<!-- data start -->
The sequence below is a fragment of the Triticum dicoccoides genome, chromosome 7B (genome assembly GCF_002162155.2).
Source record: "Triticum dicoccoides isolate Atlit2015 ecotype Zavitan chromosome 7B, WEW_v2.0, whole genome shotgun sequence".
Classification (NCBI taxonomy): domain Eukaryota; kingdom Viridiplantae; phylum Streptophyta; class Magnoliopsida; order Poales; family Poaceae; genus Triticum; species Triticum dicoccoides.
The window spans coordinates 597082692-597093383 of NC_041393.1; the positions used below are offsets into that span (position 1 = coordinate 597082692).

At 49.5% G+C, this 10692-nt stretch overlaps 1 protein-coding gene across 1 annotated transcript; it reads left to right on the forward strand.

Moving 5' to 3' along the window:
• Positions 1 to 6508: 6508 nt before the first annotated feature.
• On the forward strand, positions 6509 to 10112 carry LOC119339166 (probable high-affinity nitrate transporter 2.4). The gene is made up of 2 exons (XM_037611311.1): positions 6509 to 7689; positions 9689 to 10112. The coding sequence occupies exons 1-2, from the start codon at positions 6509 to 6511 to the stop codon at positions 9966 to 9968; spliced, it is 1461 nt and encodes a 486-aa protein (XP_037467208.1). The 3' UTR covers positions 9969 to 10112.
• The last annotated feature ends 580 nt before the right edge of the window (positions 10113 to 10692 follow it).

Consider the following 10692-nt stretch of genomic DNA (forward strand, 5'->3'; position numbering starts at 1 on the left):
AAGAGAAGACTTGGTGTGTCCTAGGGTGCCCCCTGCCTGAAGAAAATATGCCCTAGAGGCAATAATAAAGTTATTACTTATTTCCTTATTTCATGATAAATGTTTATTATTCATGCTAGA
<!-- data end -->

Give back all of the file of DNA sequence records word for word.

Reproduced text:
The sequence below is a fragment of the Triticum dicoccoides genome, chromosome 7B (genome assembly GCF_002162155.2).
Source record: "Triticum dicoccoides isolate Atlit2015 ecotype Zavitan chromosome 7B, WEW_v2.0, whole genome shotgun sequence".
Classification (NCBI taxonomy): domain Eukaryota; kingdom Viridiplantae; phylum Streptophyta; class Magnoliopsida; order Poales; family Poaceae; genus Triticum; species Triticum dicoccoides.
The window spans coordinates 597082692-597093383 of NC_041393.1; the positions used below are offsets into that span (position 1 = coordinate 597082692).

At 49.5% G+C, this 10692-nt stretch overlaps 1 protein-coding gene across 1 annotated transcript; it reads left to right on the forward strand.

Moving 5' to 3' along the window:
• Positions 1 to 6508: 6508 nt before the first annotated feature.
• On the forward strand, positions 6509 to 10112 carry LOC119339166 (probable high-affinity nitrate transporter 2.4). The gene is made up of 2 exons (XM_037611311.1): positions 6509 to 7689; positions 9689 to 10112. The coding sequence occupies exons 1-2, from the start codon at positions 6509 to 6511 to the stop codon at positions 9966 to 9968; spliced, it is 1461 nt and encodes a 486-aa protein (XP_037467208.1). The 3' UTR covers positions 9969 to 10112.
• The last annotated feature ends 580 nt before the right edge of the window (positions 10113 to 10692 follow it).

Consider the following 10692-nt stretch of genomic DNA (forward strand, 5'->3'; position numbering starts at 1 on the left):
AAGAGAAGACTTGGTGTGTCCTAGGGTGCCCCCTGCCTGAAGAAAATATGCCCTAGAGGCAATAATAAAGTTATTACTTATTTCCTTATTTCATGATAAATGTTTATTATTCATGCTAGA